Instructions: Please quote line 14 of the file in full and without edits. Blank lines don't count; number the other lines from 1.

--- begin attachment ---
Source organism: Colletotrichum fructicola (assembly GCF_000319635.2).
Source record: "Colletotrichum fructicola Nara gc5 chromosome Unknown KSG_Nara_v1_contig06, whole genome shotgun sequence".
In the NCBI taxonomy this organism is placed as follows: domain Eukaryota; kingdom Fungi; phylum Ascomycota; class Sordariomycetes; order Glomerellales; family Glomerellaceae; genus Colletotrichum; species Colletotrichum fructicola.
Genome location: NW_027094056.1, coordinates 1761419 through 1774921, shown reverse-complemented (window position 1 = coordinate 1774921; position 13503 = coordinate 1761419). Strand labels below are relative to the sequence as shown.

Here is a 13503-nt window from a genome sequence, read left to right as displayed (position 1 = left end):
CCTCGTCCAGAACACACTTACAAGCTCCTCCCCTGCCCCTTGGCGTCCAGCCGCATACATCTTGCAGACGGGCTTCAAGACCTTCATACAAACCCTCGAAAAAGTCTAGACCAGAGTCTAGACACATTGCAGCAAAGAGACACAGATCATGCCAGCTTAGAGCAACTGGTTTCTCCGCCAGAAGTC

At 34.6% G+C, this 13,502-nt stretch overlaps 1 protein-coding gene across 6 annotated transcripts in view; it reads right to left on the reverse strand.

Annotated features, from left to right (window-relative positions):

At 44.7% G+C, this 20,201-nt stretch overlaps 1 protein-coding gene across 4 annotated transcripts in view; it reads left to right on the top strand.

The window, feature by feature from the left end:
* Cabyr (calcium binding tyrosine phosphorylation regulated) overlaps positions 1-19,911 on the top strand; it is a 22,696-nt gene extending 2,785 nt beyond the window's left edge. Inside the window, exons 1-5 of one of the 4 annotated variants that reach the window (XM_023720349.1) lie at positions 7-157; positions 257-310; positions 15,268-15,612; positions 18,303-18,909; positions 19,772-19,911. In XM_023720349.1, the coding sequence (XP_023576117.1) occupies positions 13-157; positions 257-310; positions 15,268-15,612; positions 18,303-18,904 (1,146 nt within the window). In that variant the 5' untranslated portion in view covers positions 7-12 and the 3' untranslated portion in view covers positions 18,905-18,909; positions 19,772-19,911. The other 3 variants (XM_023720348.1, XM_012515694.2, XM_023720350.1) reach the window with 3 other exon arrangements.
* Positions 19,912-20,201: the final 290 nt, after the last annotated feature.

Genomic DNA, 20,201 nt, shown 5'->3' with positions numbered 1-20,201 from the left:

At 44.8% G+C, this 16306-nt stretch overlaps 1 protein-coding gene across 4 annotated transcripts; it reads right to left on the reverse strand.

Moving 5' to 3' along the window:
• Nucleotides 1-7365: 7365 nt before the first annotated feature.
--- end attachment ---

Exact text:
At 44.8% G+C, this 16306-nt stretch overlaps 1 protein-coding gene across 4 annotated transcripts; it reads right to left on the reverse strand.